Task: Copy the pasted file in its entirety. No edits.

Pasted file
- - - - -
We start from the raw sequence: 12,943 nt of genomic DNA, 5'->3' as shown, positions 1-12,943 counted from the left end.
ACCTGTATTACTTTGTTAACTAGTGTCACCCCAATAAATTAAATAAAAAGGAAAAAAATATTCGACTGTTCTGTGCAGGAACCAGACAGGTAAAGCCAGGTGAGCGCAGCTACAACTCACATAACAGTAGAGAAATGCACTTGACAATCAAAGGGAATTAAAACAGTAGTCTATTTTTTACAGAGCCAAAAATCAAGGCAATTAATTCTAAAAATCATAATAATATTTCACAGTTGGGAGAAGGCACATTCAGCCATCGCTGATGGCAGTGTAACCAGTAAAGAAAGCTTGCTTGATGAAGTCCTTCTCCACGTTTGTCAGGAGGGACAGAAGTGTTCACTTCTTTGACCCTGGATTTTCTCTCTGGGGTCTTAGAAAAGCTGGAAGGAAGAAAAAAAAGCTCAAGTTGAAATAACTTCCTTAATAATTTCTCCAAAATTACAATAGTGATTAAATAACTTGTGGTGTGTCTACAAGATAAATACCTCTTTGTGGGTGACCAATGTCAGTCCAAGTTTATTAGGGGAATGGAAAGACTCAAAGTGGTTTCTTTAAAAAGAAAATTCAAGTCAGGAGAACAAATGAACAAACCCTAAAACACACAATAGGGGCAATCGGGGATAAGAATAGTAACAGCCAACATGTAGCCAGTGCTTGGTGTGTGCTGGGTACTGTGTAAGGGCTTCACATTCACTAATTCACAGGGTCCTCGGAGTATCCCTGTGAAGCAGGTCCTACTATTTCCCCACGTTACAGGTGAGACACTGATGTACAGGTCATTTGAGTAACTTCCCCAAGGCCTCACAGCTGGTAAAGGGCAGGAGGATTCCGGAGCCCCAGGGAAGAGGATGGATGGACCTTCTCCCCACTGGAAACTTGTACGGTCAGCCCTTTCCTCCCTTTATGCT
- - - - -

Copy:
We start from the raw sequence: 12,943 nt of genomic DNA, 5'->3' as shown, positions 1-12,943 counted from the left end.
ACCTGTATTACTTTGTTAACTAGTGTCACCCCAATAAATTAAATAAAAAGGAAAAAAATATTCGACTGTTCTGTGCAGGAACCAGACAGGTAAAGCCAGGTGAGCGCAGCTACAACTCACATAACAGTAGAGAAATGCACTTGACAATCAAAGGGAATTAAAACAGTAGTCTATTTTTTACAGAGCCAAAAATCAAGGCAATTAATTCTAAAAATCATAATAATATTTCACAGTTGGGAGAAGGCACATTCAGCCATCGCTGATGGCAGTGTAACCAGTAAAGAAAGCTTGCTTGATGAAGTCCTTCTCCACGTTTGTCAGGAGGGACAGAAGTGTTCACTTCTTTGACCCTGGATTTTCTCTCTGGGGTCTTAGAAAAGCTGGAAGGAAGAAAAAAAAGCTCAAGTTGAAATAACTTCCTTAATAATTTCTCCAAAATTACAATAGTGATTAAATAACTTGTGGTGTGTCTACAAGATAAATACCTCTTTGTGGGTGACCAATGTCAGTCCAAGTTTATTAGGGGAATGGAAAGACTCAAAGTGGTTTCTTTAAAAAGAAAATTCAAGTCAGGAGAACAAATGAACAAACCCTAAAACACACAATAGGGGCAATCGGGGATAAGAATAGTAACAGCCAACATGTAGCCAGTGCTTGGTGTGTGCTGGGTACTGTGTAAGGGCTTCACATTCACTAATTCACAGGGTCCTCGGAGTATCCCTGTGAAGCAGGTCCTACTATTTCCCCACGTTACAGGTGAGACACTGATGTACAGGTCATTTGAGTAACTTCCCCAAGGCCTCACAGCTGGTAAAGGGCAGGAGGATTCCGGAGCCCCAGGGAAGAGGATGGATGGACCTTCTCCCCACTGGAAACTTGTACGGTCAGCCCTTTCCTCCCTTTATGCT